Your browser doesn't support javascript.
Show: 20 | 50 | 100
Results 1 - 4 de 4
Filter
1.
Front Public Health ; 10: 743248, 2022.
Article in English | MEDLINE | ID: covidwho-1731860

ABSTRACT

Background: To limit the spread of COVID-19 due to imported cases, Burkina Faso has set up quarantine measures for arriving passengers. We aimed to determine the incidence and predictors of imported cases of COVID-19 in Burkina Faso. Methods: A prospective cohort study was performed using data from passengers arriving at the airport from April 9 to August 31, 2020. The data was extracted from the District Health Information Software 2 (DHIS2) platform. Cox regression was used to identify predictors of imported cases of COVID-19. Results: Among 6,332 travelers who arrived in the study period, 173 imported cases (2.7%) were recorded. The incidence rate was 1.9 cases per 1,000 traveler-days (95%CI: 1.6-2.2 per 1,000). Passengers arriving in April (Adjusted hazard ratio [aHR] = 3.56; 95%CI: 1.62-7.81) and May (aHR = 1.92; 95% CI: 1.18-3.12) were more at risk of being tested positive compared to those arriving in August, as well as, passengers presenting with one symptom (aHR = 3.71; 95% CI: 1.63-8.43) and at least two symptoms (aHR = 10.82; 95% CI: 5.24-22,30) compared to asymptomatic travelers. Conclusions: The incidence of imported cases was relatively low in Burkina Faso between April and August 2020. The period of travel and the presence of symptoms at arrival predicted the risk of being tested positive to severe acute respiratory syndrome coronavirus 2 (SARS-CoV-2). This is essential in the context of the high circulation of virus variants worldwide and the low local capacity to perform genotyping tests to strengthen the surveillance and screening capacities at the points of entry into the country.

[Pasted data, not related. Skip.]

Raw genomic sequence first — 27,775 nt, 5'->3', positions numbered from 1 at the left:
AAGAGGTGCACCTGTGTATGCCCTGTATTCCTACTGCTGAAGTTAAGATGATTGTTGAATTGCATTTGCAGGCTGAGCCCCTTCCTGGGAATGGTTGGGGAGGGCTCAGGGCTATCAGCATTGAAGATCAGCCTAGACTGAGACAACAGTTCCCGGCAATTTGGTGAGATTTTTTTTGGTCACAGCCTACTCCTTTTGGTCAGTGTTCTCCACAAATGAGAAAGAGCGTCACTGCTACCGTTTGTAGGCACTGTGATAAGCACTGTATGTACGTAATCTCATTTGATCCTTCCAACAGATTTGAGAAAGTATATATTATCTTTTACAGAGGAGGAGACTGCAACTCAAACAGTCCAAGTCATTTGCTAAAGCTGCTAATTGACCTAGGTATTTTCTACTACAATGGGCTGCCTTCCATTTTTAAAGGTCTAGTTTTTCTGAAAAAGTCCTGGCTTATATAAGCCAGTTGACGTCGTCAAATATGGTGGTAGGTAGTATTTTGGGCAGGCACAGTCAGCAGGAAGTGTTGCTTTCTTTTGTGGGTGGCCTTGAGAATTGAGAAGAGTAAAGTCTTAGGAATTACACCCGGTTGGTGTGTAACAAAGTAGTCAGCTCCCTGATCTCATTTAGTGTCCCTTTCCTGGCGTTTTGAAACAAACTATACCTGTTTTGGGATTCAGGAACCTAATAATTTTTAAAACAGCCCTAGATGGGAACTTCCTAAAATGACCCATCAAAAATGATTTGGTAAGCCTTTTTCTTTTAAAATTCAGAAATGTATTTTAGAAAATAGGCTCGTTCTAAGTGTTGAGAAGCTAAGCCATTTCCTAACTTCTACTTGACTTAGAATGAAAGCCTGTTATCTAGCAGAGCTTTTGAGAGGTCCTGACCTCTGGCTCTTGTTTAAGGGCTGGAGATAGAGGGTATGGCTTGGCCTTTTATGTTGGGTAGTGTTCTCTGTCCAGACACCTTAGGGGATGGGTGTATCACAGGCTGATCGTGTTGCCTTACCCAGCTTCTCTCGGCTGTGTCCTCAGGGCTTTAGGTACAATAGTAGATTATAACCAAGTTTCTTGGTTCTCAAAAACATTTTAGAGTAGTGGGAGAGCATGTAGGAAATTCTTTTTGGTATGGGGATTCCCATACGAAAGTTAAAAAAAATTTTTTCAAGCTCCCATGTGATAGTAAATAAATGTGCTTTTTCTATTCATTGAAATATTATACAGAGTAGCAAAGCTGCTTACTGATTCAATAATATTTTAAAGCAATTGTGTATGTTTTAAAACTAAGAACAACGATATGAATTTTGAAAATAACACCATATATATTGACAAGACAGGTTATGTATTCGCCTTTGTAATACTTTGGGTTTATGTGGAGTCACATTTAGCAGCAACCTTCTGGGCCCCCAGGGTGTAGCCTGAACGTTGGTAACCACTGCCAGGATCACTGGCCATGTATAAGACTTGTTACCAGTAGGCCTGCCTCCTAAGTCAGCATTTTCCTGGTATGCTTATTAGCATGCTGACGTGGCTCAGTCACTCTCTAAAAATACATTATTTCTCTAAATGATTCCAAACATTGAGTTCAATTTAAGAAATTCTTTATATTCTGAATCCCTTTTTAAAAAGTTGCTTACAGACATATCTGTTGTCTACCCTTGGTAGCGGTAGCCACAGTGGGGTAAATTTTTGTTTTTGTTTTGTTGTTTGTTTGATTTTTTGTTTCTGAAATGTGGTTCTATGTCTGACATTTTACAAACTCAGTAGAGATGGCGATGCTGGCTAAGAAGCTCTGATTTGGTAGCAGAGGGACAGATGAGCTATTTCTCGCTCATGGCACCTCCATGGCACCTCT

Subject(s)
COVID-19 , Burkina Faso/epidemiology , COVID-19/epidemiology , Humans , Incidence , Prospective Studies , SARS-CoV-2
2.
Influenza Other Respir Viruses ; 15(3): 381-388, 2021 05.
Article in English | MEDLINE | ID: covidwho-1452868

ABSTRACT

BACKGROUND: Reliable diagnostics are a key to identifying influenza infections. OBJECTIVES: Our objectives were to describe the detection of influenza among severe acute respiratory infection (SARI) cases, to compare test results from the Fast Track Diagnostics (FTD) Kit for influenza detection to the Centers for Disease Control (CDC) human influenza virus detection and characterization panel, and to assess seasonality of influenza in Burkina Faso. METHODS: Nasopharyngeal and oropharyngeal specimens from SARI cases (hospitalized patients with fever, cough, and onset in the previous 10 days) were tested using the FTD-33 Kit and the CDC rRT-PCR influenza assays. We assessed sensitivity and specificity of the FTD-33 Kit for detecting influenza A, influenza B, and the influenza A(H1N1)pdm09 strain using the CDC human influenza rRT-PCR panel as the gold standard. RESULTS: From December 2016 to February 2019, 1706 SARI cases were identified, 1511 specimens were tested, and 211 were positive for influenza A (14.0%) and 100 for influenza B (6.6%) by either assay. Higher influenza circulation occurred between November and April with varying peaks of influenza A and influenza B. Sensitivity of the FTD-33 assay was 91.9% for influenza A, 95.7% for influenza B, and 93.8% for A(H1N1)pdm09 subtype. Specificity was over 99% for all three tests. CONCLUSIONS: Our study indicates that Burkina Faso has one peak of influenza each year which is similar to the Northern Hemisphere and differs from other countries in West Africa. We found high concordance of influenza results between the two assays indicating FTD-33 can be used to reliably detect influenza among SARI cases.